Slingshot Dakota

The ultimate boy-girl emo duo Slingshot Dakota create a glorious noise for only two people. From the early beginnings on Their Dreams are Dead, but Ours is the Golden Ghost to 2012’s Dark Hearts, the pairing of Carly Comando and Tom Patterson make songs that pull at your heartstrings one minute and then make you want to dance the next. With distorted keyboards and power-pop drums they create anthems from the simplest of set-ups, which is surely what this whole two-piece band thing is all about.

Notes from the Keybed – This Month in Synths [September]

It’s Ken Jeong playing a keytar. Do we need to explain it any further?

September is traditionally a month of fresh starts and new beginnings. After a Chinese Democracy-esque 10 year gap, the second album from Canadian dance thrashers Death From Above 1979 has finally arrived and is on constant rotation here at Synth News HQ! The Physical World features plenty for synth fans with twinkling arpeggios, keyboard hooks and spacey pad textures nestled between the distorted bass riffs and cowbell-littered disco beats! Lead single ‘Trainwreck 1979’ had the most glorious piano melody but it’s the title track that is the real winner for electro enthusiasts with broken computer tones and vocoder backing vocals giving way into a 70’s prog riff and majestic organ outro! Now we just need a MSTRKRFT remix and it’ll be perfect…

There must be something in the Canadian water as, fresher than Avril and Chad’s breakup, comes a new album from Toronto trio The Rural Alberta Advantage. Their hipster-friendly folk pop combines beautiful piano and guitar textures with rousing boy-girl vocals and lo-fi keyboard drones, as heard in preview track ‘On The Rocks’. Carving out a similar sonic territory as fellow indie folksters Freelance Whales with classic songwriting along the themes of hometowns and heartache. The group come to the UK towards the end of the year in support of the new record Mended With Gold, which was released on the 30th September via Saddle Creek.

Some random Bandcamp trawling led me to an inspired discovery this month! By simply searching for synth punk (and skipping straight past the bizarre kraut-rock and experimental drone merchants hijacking this tag) I was led to the fantastically absurd Computer Class. Official information is sparse but according to their social media there’s five members, who inexplicably all do guitar and vocals, and they used to be called Death Ray but changed their name to be alphabetically superior… of course. Anyway, they’re from California and mix the best bits of 90’s pop punk with some seriously tasty synth lines and a good dose of geeky college humour in the vein of Atom and His Package. Characteristically vague, their new album Nah, Dude is out sometime around now but in the meantime you can pick up their last full-length featuring songs such as ‘Early Green Day’, ‘Dude, You Used To Be Cool’ and ‘Med Study Girl’ for the princely sum of a single US dollar from their Bandcamp.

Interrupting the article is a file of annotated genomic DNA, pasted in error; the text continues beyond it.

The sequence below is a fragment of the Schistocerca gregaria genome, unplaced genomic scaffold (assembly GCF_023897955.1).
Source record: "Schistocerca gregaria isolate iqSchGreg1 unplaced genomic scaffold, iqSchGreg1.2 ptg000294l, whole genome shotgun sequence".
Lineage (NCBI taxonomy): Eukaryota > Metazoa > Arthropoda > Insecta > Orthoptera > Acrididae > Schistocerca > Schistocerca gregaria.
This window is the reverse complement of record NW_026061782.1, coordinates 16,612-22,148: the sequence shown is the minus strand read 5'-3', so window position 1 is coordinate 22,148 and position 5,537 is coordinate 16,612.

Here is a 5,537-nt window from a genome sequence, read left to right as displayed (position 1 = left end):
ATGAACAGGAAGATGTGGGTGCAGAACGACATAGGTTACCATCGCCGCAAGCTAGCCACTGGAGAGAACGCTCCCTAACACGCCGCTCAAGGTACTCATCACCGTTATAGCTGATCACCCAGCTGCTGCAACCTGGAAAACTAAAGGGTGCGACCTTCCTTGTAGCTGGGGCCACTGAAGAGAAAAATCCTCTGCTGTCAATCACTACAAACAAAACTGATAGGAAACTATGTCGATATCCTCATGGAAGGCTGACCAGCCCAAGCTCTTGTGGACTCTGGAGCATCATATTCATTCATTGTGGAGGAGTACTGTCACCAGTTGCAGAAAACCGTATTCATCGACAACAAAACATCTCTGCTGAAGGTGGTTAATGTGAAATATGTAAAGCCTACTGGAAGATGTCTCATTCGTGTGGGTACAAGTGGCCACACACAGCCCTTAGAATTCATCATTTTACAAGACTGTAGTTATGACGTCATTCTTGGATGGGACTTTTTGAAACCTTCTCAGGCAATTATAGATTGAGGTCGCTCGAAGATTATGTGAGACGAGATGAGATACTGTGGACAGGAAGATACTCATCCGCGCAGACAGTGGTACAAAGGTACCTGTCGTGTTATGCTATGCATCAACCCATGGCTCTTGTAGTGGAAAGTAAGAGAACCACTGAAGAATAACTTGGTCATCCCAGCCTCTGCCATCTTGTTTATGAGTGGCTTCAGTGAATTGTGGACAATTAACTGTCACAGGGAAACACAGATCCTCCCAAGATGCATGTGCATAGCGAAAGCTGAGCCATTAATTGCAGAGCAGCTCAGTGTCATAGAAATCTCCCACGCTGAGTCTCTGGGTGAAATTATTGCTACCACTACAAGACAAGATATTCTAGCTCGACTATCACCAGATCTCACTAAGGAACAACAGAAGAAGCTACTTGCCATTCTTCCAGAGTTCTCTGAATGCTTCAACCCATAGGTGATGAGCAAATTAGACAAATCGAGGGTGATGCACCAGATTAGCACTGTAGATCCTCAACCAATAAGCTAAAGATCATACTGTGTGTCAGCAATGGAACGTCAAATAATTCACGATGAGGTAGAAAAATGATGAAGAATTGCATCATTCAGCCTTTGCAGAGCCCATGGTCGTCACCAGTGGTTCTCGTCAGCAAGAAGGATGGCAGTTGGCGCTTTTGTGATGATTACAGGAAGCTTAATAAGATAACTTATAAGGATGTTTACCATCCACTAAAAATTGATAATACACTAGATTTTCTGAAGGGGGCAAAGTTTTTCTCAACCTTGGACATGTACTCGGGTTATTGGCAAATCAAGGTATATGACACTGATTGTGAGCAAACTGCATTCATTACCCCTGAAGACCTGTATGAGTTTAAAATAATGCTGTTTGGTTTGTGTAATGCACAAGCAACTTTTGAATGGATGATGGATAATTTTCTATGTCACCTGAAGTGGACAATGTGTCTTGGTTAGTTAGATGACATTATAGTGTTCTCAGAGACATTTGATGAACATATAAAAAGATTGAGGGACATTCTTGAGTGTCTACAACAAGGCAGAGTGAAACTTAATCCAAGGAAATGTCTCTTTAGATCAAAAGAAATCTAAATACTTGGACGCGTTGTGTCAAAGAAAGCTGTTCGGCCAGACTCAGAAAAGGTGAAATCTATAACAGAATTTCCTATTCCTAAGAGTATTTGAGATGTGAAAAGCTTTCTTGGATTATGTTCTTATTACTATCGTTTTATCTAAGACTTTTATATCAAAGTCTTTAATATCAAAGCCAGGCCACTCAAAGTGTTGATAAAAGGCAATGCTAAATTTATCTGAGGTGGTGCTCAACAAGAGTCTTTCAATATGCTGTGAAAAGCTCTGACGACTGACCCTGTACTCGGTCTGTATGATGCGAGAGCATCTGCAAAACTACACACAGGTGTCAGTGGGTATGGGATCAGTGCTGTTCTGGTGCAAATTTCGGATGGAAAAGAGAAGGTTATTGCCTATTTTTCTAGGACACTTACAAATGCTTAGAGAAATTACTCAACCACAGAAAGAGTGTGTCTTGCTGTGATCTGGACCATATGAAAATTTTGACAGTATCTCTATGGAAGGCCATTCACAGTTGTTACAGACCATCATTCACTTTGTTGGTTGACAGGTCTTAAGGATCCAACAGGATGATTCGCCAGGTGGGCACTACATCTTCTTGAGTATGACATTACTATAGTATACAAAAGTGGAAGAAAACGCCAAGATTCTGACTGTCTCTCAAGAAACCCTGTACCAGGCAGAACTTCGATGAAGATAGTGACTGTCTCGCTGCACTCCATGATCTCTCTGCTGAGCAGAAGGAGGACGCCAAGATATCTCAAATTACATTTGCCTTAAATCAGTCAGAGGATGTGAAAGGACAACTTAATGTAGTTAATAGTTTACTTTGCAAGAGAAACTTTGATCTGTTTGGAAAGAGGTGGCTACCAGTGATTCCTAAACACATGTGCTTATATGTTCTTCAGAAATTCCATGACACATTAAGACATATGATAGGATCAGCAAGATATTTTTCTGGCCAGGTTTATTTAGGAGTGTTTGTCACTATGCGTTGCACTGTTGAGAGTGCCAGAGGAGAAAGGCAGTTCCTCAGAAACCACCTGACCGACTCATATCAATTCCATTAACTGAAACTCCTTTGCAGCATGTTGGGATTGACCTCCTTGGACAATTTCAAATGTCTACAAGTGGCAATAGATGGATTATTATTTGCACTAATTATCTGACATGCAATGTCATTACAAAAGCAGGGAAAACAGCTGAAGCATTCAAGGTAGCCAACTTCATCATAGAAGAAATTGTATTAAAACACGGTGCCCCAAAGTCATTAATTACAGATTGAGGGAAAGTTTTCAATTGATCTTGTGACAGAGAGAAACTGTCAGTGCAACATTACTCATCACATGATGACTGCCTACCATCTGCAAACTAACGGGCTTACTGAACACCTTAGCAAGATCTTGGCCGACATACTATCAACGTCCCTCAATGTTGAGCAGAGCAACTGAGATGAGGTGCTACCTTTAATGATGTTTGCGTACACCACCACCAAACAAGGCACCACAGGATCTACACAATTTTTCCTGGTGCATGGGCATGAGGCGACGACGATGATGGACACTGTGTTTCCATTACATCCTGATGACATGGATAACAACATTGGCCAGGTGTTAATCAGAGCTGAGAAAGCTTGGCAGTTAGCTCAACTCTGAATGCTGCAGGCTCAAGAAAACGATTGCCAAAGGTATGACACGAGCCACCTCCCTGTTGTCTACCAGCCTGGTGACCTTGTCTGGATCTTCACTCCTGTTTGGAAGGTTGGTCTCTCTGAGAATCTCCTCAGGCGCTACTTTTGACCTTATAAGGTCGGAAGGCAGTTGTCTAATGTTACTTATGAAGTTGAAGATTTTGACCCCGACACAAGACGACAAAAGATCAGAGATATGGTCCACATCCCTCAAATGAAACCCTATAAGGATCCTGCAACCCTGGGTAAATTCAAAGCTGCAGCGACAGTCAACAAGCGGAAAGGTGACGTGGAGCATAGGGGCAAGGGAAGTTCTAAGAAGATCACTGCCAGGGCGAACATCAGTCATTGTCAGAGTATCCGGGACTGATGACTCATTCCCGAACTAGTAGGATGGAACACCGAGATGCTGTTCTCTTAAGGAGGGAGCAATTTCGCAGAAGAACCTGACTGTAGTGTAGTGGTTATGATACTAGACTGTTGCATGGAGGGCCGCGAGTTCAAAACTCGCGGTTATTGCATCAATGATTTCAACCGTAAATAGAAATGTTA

The ‘lost’ final record from Get Cape Wear Cape Fly has found a release on the fabulous Alcopop! record label. London Royal will be the last outing for laptop and guitar pioneer Sam Duckworth before he sheds his pseudonym of ten years to go it alone under his birth name. It’s been a tough few years for Duckworth, having descended from the top of the charts to illness, doubt and political backlash since 2012’s disjointed Maps. I’ve been a big fan since the beginning (Chronicles… is on my all-time favourites list) but the last time I saw him perform live it was clear that the cracks were beginning to show, although the singalongs were as loud as ever he seemed unsure of himself and uncomfortable on stage. Themes of insecurity and facing the realities of growing up are evident in lead single ‘Remember’ with it’s refrain of ‘I’m scared of the kids in the corner shop / I’m scared of the day when I have to stop’. It’s a beautifully honest song, with a fragile yet defiant vocal over an uplifting backing track that concludes with a triumphant drum and bass outro. The rest of the record continues in a similar way with textbook Get Cape acoustic guitar picking, clipped beats and retro synth melodies. Closing track ‘After Hours’ is a positive conclusion to a record born out of turmoil. Although we now say Get Cape Wear Cape Bye to this project it’s certainly not the end for Sam, whose debut solo album proper is due for release in 2015.

Finally this month’s prestigious and hotly-contested Keytar Hero award goes to Dan Werb of electro-pop duo Woodhands. Drummer Paul Banwatt might be busy these days performing with The Rural Alberta Advantage (you see it’s all linked, I do my research!) but there was a time when he slayed indie clubs across the land with the righteous disco stomp of tracks such as ‘I Wasn’t Made For Fighting’ and ‘CP24’! In videos and performances Dan stood out from his rack of keyboards and tech to stride across the stage, Roland keytar proudly in hand! For keeping synths live and up-front, Dan, we salute you.